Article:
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Acid rain and mercury legacy decreases the number of loon chicks in Ontario lakes

by Kristin Bianchini, Postdoctoral research fellow, biology, Acadia University   

Cleantech Canada
Environment Research & Development Sustainability Energy

Ontario loons are raising fewer chicks each year now than they did in the 1980s

A mother loon with her chick. PHOTO: Courtney Celley/USFWS/Wikimedia Commons

Gathered around a crackling campfire, a flat calm on the lake, the sunset’s brilliant orange reflecting off the water, you hear a haunting cry echo through the trees. It’s the call of the common loon, a sound synonymous with the boreal wild.

To some people, the loon is a treasured part of cottage life. To others, loons represent a wilderness they long for in an increasingly urban, indoor and online existence.

But a new analysis of decades of research shows that pollution and other human activities are threatening the survival of this cherished symbol of northern summers.

Declining chicks

Each summer, for the past 38 years, thousands of volunteers across Canada have taken part in the Canadian Lakes Loon Survey managed by Birds Canada. They monitor loons and their chicks to help scientists, like me, understand the long-term health of common loons and the health of the lakes they live on.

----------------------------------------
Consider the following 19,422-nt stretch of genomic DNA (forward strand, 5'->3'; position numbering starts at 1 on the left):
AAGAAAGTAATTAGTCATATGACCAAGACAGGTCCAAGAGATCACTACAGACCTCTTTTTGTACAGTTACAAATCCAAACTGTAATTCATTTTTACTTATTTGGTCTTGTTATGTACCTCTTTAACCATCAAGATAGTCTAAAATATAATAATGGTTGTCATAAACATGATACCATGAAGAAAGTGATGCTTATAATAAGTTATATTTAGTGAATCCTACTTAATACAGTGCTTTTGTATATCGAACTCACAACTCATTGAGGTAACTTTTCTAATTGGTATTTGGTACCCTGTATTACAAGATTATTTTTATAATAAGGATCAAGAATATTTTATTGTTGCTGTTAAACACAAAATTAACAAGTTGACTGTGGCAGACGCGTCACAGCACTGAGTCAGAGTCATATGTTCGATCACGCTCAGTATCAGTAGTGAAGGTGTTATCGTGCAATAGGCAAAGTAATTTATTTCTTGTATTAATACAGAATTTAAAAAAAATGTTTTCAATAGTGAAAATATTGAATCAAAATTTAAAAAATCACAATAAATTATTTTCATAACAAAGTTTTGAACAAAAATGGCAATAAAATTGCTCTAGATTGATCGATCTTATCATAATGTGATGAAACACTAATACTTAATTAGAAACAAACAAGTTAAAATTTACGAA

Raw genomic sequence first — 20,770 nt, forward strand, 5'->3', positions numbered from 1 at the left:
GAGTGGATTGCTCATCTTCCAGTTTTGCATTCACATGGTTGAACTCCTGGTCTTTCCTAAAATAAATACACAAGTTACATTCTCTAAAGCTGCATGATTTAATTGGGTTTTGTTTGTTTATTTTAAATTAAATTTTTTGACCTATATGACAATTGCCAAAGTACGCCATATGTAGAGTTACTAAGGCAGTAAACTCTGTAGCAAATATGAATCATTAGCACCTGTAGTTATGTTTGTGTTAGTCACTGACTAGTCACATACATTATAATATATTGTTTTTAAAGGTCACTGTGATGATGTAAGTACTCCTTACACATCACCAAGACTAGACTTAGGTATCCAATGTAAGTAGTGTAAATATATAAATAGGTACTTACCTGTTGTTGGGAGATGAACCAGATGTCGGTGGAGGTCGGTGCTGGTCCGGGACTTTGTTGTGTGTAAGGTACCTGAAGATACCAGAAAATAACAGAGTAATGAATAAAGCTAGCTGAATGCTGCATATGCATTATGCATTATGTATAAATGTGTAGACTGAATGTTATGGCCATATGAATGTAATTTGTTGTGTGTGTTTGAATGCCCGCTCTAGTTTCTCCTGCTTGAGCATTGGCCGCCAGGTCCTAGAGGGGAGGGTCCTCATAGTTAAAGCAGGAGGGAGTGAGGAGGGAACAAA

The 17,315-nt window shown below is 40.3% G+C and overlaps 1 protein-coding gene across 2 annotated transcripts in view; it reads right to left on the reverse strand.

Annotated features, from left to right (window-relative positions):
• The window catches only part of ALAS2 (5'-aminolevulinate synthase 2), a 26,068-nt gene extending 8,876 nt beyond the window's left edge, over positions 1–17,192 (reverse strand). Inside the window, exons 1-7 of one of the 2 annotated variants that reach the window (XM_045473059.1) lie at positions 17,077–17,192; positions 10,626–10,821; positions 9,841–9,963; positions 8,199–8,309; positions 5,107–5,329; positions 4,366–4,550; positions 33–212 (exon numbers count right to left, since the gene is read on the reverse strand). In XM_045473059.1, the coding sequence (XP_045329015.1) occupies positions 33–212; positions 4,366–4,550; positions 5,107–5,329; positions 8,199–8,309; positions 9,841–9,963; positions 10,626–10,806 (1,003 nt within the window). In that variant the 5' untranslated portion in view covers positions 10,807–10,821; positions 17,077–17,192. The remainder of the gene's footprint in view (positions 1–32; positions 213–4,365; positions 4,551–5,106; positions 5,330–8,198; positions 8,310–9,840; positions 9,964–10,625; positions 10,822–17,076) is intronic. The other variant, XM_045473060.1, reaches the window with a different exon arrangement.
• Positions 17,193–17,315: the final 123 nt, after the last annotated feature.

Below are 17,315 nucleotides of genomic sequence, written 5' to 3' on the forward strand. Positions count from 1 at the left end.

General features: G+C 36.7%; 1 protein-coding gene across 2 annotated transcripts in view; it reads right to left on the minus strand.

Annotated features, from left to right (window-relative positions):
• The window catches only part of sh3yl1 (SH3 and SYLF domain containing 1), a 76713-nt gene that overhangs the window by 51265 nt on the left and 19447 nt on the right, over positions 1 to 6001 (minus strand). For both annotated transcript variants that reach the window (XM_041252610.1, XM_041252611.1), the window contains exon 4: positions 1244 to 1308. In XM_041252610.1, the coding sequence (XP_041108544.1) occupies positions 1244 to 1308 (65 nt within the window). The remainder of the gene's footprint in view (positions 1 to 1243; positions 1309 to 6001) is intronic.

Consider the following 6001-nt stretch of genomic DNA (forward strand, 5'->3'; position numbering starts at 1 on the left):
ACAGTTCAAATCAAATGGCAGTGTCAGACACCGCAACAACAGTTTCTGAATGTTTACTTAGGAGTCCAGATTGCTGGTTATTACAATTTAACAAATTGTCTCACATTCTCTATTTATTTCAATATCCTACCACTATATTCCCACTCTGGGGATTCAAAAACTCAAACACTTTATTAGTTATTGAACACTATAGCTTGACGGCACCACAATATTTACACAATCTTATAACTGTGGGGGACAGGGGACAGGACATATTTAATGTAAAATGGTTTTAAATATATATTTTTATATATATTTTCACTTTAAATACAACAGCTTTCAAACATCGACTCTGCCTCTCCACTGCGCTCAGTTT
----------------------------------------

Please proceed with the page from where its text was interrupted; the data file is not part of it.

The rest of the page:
The data show that the number of chicks raised per loon pair has decreased in Ontario between 1981 and 2018, a trend seen across southern Canada.

These trends are alarming because loons tell us a lot about the health of our lakes, and declines in loon chick numbers suggest that lake conditions are also deteriorating.

Right now, loon populations are stable, but declines in the number of loon chicks could forecast future declines in the number of loon adults.

Researchers measure loon reproductive success by looking at the number of six-week-old chicks produced per pair each year. By six weeks, loon chicks are about two-thirds the size of an adult loon and have a far greater chance of evading hungry predators, like snapping turtles, bass and bald eagles, and making it to adulthood.